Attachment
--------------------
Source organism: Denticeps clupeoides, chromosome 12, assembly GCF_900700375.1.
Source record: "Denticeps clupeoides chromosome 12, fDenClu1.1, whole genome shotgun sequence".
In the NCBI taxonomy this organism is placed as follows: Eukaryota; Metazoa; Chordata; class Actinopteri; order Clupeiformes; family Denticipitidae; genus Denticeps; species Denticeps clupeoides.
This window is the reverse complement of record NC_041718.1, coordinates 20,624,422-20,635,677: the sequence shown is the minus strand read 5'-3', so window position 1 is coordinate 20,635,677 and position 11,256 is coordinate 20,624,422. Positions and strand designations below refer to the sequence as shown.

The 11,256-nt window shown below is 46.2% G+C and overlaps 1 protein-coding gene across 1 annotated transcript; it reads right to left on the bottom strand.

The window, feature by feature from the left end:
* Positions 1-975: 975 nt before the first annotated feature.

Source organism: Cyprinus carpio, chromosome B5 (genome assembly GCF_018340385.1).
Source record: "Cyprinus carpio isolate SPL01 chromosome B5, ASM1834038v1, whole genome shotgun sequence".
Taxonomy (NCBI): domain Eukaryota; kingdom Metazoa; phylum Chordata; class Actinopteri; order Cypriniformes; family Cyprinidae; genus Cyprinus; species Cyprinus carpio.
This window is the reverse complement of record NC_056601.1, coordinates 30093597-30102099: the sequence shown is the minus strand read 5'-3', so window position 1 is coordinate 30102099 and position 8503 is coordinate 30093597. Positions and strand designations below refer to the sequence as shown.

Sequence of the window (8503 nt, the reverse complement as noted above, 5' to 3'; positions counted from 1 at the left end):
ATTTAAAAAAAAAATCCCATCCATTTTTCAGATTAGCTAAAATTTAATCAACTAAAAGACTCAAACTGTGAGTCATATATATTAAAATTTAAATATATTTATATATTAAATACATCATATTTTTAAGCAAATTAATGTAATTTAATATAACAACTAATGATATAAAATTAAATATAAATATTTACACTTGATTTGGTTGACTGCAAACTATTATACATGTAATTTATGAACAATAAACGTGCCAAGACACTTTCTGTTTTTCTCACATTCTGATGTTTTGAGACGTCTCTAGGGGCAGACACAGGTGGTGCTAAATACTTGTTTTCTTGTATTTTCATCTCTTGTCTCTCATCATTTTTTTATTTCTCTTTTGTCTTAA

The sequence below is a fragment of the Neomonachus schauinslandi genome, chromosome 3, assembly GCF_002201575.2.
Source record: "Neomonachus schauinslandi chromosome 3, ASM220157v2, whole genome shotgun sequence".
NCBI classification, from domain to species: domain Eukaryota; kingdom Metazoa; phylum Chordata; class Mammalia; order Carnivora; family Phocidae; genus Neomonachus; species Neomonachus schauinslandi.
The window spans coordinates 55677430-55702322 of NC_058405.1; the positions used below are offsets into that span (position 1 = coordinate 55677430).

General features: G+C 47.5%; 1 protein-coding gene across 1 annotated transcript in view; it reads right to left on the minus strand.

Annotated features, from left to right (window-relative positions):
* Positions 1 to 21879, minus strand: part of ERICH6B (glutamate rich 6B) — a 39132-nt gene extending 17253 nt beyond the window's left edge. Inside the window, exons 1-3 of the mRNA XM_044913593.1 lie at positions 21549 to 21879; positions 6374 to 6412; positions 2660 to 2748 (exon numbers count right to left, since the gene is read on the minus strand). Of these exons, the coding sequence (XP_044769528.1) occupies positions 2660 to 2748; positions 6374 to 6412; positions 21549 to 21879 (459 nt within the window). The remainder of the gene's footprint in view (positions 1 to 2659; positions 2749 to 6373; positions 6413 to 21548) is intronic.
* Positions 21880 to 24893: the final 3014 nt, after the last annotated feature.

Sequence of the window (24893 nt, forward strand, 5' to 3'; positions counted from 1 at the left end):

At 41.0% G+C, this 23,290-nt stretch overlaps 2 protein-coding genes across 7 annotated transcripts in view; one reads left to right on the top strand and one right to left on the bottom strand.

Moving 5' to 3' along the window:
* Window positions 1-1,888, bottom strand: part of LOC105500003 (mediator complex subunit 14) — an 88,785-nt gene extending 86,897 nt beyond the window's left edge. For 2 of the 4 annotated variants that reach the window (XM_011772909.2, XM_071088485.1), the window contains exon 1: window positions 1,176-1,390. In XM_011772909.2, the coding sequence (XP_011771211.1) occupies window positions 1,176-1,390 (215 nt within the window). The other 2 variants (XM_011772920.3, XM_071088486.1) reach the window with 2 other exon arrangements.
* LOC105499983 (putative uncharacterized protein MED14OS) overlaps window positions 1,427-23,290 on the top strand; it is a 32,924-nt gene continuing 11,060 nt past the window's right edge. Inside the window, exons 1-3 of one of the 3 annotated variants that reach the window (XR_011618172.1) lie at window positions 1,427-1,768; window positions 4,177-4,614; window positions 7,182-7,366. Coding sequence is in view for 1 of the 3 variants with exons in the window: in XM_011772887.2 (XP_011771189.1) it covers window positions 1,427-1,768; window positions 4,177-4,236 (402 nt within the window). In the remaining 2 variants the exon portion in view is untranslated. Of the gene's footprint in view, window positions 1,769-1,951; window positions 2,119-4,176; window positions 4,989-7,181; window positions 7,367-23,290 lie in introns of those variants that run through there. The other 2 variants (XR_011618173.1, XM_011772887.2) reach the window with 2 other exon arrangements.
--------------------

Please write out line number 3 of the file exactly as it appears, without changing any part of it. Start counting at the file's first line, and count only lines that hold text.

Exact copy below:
In the NCBI taxonomy this organism is placed as follows: Eukaryota; Metazoa; Chordata; class Actinopteri; order Clupeiformes; family Denticipitidae; genus Denticeps; species Denticeps clupeoides.